Coordinates: 43°19′5.56″N 11°19′56.11″E / 43.3182111°N 11.3322528°E / 43.3182111; 11.3322528

The Torre del Mangia towering above the center of Siena
The Torre del Mangia towering above the center of Siena
The upper portion of the tower, showing its distinct levels
The upper portion of the tower, showing its distinct levels
The tower viewed from the courtyard of the adjacent Palazzo Pubblico
The tower viewed from the courtyard of the adjacent Palazzo Pubblico

The Torre del Mangia is a tower in Siena, in the Tuscany region of Italy. Built in 1338-1348,[1] it is located in the Piazza del Campo, Siena's main square, next to the Palazzo Pubblico (Town Hall). When built it was one of the tallest secular towers in medieval Italy.[2] At 102 m it is now Italy's second tallest after Cremona Cathedral's Torrazzo (112 m (367 ft)), the Asinelli tower in Bologna at 97 m being third.

History

The tower was built to be exactly the same height as Siena Cathedral as a sign that the church and the state had equal power.[nb 1]

The name refers to its first bellringer, Giovanni di Balduccio, nicknamed Mangiaguadagni (‘Profit eater’) either for his spendthrift tendency,[4] idleness[5] or gluttony.[6]

Sections

Statues on the loggia
Statues on the loggia

The tower has visually distinct levels, from the bottom:

  1. a marble loggia at the base
  2. a long red brick shaft
  3. a stone section that flares out slightly
  4. a short pale-gray upper loggia
  5. a marble (uppermost) structure.

The loggia where the tower meets the Piazza del Campo, known as the Cappella di Piazza, was added in 1352 to fulfil a vow to the Holy Virgin by Sienese survivors of the Black Death. The corner pilasters attained their current form in 1378, the sculptures decorating them being executed in 1378-1382 by Mariano d'Angelo Romanelli e Bartolomeo di Tommé. The simple wooden ceiling once covering the loggia was replaced by the current Renaissance marble vault in 1461-1468 by Antonio Federighi, also responsible for the bizarre decorations of the coronation. In 1537-1539 Il Sodoma painted a fresco above the altar, now housed in the town museum in the Palazzo Pubblico.

The upper-middle part in stone was built by Agostino di Giovanni to the design of one Mastro Lippo pittore, probably identifiable with Lippo Memmi. It consists of a parapet resting on corbels. The pronounced petal-like arches between the corbels have led writers to describe the structure as a tulip[7] or lily.[8]

The clock on the lower part of the shaft was added in 1360. There are three bells, the largest one is called the "Sunto" - an abbreviation of assunto, a reference to the assumption of the Virgin. The bell plays a notable role in the celebrations of the Palio.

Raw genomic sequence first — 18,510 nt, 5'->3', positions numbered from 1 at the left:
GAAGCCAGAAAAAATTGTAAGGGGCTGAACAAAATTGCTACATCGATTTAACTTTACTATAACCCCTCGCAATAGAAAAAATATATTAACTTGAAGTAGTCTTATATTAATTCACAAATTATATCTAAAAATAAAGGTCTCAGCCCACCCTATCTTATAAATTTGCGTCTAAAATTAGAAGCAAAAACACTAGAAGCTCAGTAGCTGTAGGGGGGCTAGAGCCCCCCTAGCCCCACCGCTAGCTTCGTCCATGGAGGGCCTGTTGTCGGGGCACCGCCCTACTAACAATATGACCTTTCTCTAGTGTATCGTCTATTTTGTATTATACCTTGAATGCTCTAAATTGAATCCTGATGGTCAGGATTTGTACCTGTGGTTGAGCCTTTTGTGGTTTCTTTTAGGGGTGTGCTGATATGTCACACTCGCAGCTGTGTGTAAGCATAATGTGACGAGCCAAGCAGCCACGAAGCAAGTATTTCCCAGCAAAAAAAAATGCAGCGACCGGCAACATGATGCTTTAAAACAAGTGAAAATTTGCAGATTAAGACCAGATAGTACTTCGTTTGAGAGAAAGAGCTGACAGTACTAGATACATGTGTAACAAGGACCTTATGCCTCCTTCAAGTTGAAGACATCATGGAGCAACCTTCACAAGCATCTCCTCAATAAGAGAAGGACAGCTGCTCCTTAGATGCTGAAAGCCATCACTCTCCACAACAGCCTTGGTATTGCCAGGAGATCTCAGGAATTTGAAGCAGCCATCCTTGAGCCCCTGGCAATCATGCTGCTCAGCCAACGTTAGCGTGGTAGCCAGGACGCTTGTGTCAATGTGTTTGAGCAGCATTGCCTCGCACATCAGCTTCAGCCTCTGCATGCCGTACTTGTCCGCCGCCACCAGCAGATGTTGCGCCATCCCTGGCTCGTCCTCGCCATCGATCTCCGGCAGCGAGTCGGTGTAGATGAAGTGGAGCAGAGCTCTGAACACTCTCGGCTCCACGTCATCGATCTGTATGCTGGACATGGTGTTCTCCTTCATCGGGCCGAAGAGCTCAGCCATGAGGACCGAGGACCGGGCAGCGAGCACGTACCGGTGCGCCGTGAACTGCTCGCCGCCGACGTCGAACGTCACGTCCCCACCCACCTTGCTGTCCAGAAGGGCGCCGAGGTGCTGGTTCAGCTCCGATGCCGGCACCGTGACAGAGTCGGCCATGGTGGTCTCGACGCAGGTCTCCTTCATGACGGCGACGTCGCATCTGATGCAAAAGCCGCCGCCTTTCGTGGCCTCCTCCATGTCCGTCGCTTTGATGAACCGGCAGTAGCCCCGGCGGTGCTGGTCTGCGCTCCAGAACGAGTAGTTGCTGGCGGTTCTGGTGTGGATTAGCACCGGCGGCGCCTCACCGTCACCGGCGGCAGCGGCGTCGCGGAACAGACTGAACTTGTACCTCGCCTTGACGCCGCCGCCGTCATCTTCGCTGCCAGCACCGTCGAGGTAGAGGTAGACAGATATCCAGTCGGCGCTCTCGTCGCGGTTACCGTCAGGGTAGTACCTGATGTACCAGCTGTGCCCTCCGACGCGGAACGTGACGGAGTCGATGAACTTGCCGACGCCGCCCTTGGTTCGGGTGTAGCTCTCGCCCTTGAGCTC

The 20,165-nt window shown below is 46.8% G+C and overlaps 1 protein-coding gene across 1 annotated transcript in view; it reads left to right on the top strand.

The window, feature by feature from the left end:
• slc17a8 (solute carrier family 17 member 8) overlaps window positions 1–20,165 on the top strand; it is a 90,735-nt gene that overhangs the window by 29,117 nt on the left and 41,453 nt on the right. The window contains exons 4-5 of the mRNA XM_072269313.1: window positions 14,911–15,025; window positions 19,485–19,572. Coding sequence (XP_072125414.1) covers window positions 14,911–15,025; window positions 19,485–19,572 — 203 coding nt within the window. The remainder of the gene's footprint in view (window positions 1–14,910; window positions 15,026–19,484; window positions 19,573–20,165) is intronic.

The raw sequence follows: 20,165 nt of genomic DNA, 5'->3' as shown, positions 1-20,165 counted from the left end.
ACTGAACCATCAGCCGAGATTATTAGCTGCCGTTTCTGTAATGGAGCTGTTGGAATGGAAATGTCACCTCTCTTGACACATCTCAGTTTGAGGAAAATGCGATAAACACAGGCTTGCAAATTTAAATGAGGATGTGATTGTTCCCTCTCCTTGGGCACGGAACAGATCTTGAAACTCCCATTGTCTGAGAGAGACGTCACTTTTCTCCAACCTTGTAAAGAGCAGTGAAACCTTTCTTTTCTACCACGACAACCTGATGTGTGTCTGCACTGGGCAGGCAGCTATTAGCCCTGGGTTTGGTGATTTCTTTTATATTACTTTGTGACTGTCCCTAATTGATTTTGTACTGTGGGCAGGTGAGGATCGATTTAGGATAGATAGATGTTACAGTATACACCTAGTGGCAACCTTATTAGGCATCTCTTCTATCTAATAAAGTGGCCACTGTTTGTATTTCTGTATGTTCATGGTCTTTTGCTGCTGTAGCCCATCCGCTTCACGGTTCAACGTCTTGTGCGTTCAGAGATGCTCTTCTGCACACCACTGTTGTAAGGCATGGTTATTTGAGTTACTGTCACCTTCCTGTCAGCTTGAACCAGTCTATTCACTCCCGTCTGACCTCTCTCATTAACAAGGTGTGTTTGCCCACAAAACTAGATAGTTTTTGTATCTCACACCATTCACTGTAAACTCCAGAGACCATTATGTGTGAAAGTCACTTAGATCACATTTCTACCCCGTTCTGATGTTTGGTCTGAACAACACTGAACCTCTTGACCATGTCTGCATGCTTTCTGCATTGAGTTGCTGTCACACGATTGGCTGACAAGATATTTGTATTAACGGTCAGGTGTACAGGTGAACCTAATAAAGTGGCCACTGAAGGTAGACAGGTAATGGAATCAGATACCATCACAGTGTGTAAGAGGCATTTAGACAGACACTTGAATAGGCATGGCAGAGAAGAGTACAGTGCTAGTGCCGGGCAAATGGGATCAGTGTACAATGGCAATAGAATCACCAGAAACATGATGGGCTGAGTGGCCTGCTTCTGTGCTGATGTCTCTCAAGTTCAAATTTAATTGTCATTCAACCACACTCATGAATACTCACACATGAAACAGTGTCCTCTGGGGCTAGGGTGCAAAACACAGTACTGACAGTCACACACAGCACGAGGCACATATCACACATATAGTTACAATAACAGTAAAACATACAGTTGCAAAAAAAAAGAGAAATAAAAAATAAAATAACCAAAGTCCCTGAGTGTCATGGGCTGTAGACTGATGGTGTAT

The walls of the tower are approximately 3 m (9.8 ft) thick on each side.

Towers inspired by the Torre del Mangia

A number of towers have been inspired by the Torre del Mangia. These include:

See also

Footnotes

  1. ^ Even though the 77-m cathedral bell tower is 10 m shorter than the Mangia tower, the cathedral site is about 10 m higher than the town hall site.[2][3]

References

  1. ^ Unesco Heritage Centre, Historic Centre of Siena, Advisory Body Evaluation, 1995
  2. ^ a b Smith, Timothy B.; Steinhoff, Judith Belle (2012). Art as Politics in Late Medieval and Renaissance Siena. Ashgate Publishing, Ltd. p. 20. ISBN 978-1-4094-0066-0. ...to compensate for the possible perception of inequality between civic and ecclesiastical authorities, the torre del Mangia (the tower of the city hall) was designed to be uniquely tall among Italian town halls and to reach to the same absolute height as the bell tower of the Cathedral, which sat on the highest hill in Siena.
  3. ^ Google Earth's elevation data
  4. ^ Birnbaum, Stephen (1989). Birnbaum's Italy. Houghton Mifflin Company. p. 6358. ISBN 978-0-395-51151-0. ...a one-time bell ringer, Giovanni di Duccio, who was evidently a man of prodigal habits and better known to the Sienese as Mangiaguadagni.
  5. ^ Stratton, Adele (2010). DK Eyewitness Travel Guide: Italy. Dorling Kindersley. p. 340. ISBN 978-0-7566-7275-1.
  6. ^ Harvard Student's Let's Go, Inc. (1999). Let's Go: the Budget Guide to Italy. St. Martin's Press. p. 288.
  7. ^ du Colombier, Pierre (1957). Sienna, and the Siennese Art. Nicholas Kaye. p. 17.
  8. ^ Sells, Arthur Lytton (1964). The paradise of travellers: the Italian influence on Englishmen in the seventeenth century. Indiana University Press. p. 154.
  9. ^ Chandler, F. W. (Francis Ward), ed. Municipal architecture in Boston, from designs by Edmund M. Wheelwright, city architect, 1891-1895. Boston : Bates & Guild company, 1898.
  10. ^ The Brochure series of architectural illustration, Volume 4, Bates & Guild Publishers, 1898. Cf. p.123
  11. ^ Ralli, Tania (2005), "And Now A Word From Our Shelter: Ads Atop Pine Street Inn Help Pay To Restore It, But Some Ask Where It Will End", The Boston Globe, October 9, 2005, p. 1
  12. ^ Pine Street Inn (Boston) - Wikimapia